Look, I realize that, in the grand scheme of “things America spends money on that are absolute wastes of our time” $350,000 seems like almost nothing, even on a state level. Sure, I could probably live on it for years, but the point is that we spend a lot more on studying owl vomit and documenting the mating habits of waterfowl that don’t even live in the continental United States than we do on making sure that Bristol Palin isn’t out walking the streets in a gorilla suit, but you know what? It’s the principle of the thing.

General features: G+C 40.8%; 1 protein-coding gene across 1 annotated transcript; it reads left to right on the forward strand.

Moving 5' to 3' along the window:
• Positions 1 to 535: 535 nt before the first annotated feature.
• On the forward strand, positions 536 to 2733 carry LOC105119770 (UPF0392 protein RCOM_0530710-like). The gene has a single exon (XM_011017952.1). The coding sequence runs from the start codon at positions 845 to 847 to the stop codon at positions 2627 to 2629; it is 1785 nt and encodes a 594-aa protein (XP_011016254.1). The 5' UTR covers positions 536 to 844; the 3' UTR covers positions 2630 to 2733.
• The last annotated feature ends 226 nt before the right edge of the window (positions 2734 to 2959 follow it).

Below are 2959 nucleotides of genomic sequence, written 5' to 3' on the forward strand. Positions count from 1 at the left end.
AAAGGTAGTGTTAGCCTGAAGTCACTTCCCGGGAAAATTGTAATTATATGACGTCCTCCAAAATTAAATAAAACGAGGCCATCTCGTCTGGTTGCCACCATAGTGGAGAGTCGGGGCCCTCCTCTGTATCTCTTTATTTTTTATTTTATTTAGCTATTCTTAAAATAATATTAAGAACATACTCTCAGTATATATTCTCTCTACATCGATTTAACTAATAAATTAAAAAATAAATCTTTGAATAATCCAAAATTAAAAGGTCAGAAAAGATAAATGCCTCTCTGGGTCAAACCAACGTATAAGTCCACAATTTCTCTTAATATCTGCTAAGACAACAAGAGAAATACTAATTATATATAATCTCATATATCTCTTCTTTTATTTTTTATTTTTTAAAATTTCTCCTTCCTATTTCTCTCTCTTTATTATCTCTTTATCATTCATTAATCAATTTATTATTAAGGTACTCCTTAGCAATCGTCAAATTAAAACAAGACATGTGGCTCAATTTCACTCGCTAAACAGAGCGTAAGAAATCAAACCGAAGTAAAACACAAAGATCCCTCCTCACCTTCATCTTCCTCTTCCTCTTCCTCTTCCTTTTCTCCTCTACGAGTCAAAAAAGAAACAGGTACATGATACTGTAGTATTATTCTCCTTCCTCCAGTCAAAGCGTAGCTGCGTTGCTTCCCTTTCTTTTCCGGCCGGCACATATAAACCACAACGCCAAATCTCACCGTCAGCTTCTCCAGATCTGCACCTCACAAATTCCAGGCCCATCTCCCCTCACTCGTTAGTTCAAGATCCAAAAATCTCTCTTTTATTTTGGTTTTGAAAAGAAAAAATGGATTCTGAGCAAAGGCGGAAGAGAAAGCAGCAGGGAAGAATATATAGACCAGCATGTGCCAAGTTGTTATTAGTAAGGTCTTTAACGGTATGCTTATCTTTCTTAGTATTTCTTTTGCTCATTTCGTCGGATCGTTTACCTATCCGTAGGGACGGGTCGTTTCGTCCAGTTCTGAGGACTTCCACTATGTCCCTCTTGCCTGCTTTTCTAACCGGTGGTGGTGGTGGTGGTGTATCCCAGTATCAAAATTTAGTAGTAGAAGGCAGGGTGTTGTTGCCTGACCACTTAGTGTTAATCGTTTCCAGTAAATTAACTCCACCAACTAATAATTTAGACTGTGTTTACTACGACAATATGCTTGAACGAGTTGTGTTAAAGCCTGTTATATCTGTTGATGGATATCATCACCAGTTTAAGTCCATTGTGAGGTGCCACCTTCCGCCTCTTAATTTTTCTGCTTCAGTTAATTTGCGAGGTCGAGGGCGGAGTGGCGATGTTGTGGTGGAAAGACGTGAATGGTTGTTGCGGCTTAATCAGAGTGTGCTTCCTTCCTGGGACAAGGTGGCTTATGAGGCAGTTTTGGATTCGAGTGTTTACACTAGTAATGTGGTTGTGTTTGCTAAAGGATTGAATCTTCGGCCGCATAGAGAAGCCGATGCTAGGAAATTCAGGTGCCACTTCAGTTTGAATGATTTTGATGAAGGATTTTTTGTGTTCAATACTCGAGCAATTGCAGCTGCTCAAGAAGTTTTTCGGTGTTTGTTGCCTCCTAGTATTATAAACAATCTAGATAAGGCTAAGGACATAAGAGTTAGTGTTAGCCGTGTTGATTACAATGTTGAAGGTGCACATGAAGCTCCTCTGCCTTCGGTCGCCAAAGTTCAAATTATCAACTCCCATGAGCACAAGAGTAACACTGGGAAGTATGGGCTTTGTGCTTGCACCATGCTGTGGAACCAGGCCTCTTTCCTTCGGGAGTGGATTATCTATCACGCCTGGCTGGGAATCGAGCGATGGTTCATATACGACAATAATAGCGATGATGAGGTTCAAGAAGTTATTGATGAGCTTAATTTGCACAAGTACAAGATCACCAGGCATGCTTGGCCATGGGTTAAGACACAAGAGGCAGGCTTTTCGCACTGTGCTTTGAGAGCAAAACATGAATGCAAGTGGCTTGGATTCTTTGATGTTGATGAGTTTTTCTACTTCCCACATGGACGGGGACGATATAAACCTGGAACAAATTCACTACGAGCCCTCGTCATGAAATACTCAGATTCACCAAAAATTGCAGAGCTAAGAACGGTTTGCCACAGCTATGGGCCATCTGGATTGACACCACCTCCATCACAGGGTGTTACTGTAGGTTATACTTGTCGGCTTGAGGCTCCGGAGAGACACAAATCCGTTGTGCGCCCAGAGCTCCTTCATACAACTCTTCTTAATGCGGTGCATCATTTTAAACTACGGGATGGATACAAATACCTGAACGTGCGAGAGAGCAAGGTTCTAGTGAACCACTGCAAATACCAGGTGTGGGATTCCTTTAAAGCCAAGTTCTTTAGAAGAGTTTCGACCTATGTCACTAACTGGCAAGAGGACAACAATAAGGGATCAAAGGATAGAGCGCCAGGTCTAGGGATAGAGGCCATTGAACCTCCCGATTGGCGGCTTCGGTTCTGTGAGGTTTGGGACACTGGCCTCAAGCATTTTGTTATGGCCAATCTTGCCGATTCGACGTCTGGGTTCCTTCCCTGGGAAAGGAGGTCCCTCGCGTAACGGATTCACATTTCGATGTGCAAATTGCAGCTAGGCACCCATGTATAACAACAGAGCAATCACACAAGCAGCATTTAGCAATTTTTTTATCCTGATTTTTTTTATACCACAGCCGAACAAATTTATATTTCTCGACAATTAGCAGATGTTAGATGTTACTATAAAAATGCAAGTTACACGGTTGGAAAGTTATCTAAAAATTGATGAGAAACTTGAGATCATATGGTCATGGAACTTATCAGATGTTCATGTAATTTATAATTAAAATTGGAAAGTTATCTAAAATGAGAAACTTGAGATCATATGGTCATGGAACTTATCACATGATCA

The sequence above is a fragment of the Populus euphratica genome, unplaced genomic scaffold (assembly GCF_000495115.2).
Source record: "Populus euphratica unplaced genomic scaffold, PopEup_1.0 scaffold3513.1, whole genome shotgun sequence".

America, you shouldn’t have to pay to keep Bristol Palin employed.
The California company that made Bristol Palin’s TV show about raising her child has collected a $354,348 subsidy from the state.
Unlike nearly all of the other shows and films subsidized so far under the movie incentive program, the salaries paid to Alaska residents on the Palin show account for a majority of the total ”Alaska expenses” for the TV show.
Palin and the five other Alaska residents who participated as “talent” on the show collected close to a half-million in wages.
Total “Alaska expenses,” a term that is misleading because it includes money paid to people from Outside, were reported as $995,275.
“Bristol Palin: Life’s a Tripp” ran for 14 episodes last summer on the Lifetime Channel and did not gather big ratings for the cable network.